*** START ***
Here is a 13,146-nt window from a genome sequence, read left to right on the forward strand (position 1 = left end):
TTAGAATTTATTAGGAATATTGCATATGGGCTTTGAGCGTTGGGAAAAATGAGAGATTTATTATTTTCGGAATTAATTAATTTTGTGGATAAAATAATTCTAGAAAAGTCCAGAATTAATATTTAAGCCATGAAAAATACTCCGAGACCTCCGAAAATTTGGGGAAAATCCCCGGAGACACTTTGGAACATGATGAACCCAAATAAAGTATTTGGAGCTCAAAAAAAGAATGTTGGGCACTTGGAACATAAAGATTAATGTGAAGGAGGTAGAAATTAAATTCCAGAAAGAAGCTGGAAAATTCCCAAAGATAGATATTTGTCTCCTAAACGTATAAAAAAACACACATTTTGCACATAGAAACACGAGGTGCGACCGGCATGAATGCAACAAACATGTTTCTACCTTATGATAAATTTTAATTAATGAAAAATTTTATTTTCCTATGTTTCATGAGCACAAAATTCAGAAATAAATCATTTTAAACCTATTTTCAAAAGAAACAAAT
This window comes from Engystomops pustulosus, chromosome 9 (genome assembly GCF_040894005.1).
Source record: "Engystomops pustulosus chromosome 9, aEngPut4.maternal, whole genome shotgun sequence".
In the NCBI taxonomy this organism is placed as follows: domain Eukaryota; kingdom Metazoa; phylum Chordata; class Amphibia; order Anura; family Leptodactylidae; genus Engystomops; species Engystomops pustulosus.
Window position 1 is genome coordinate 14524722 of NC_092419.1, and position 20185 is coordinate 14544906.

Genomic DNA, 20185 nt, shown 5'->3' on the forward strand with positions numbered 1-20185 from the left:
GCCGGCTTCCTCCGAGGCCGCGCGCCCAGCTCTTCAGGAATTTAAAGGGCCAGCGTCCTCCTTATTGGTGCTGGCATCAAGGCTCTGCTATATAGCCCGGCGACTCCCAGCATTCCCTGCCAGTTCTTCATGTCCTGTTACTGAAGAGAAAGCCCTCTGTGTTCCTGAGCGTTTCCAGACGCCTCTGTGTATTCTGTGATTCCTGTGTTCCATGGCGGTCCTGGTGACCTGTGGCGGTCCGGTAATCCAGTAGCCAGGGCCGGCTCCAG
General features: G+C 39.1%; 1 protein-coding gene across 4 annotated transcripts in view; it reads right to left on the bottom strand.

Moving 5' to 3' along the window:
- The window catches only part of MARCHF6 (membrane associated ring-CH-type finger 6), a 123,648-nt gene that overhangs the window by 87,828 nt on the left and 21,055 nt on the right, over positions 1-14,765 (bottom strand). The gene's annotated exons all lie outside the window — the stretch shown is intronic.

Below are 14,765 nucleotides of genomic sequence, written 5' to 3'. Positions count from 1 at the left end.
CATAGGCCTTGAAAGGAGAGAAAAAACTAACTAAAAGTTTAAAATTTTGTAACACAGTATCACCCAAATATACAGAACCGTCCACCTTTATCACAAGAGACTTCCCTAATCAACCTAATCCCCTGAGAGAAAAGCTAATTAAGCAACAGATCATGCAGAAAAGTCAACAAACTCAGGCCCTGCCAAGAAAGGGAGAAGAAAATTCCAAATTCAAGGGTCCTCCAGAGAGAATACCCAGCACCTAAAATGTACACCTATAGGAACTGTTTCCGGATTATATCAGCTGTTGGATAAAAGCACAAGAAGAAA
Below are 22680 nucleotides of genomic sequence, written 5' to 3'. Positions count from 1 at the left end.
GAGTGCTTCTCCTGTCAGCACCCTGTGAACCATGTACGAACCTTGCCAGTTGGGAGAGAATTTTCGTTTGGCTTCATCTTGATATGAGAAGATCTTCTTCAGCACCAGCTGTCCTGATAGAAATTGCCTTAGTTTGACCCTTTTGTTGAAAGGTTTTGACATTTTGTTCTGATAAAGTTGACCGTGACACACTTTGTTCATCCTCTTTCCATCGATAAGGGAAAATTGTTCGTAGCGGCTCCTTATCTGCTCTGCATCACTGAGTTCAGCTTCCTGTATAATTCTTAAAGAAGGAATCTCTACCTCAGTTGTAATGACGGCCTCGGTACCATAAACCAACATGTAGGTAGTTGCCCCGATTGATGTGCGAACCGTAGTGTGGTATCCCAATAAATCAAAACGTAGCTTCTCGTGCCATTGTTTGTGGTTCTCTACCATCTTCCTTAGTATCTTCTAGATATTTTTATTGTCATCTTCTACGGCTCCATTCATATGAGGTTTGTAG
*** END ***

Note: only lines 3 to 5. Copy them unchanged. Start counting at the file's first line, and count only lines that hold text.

This window comes from Engystomops pustulosus, chromosome 9 (genome assembly GCF_040894005.1).
Source record: "Engystomops pustulosus chromosome 9, aEngPut4.maternal, whole genome shotgun sequence".
In the NCBI taxonomy this organism is placed as follows: domain Eukaryota; kingdom Metazoa; phylum Chordata; class Amphibia; order Anura; family Leptodactylidae; genus Engystomops; species Engystomops pustulosus.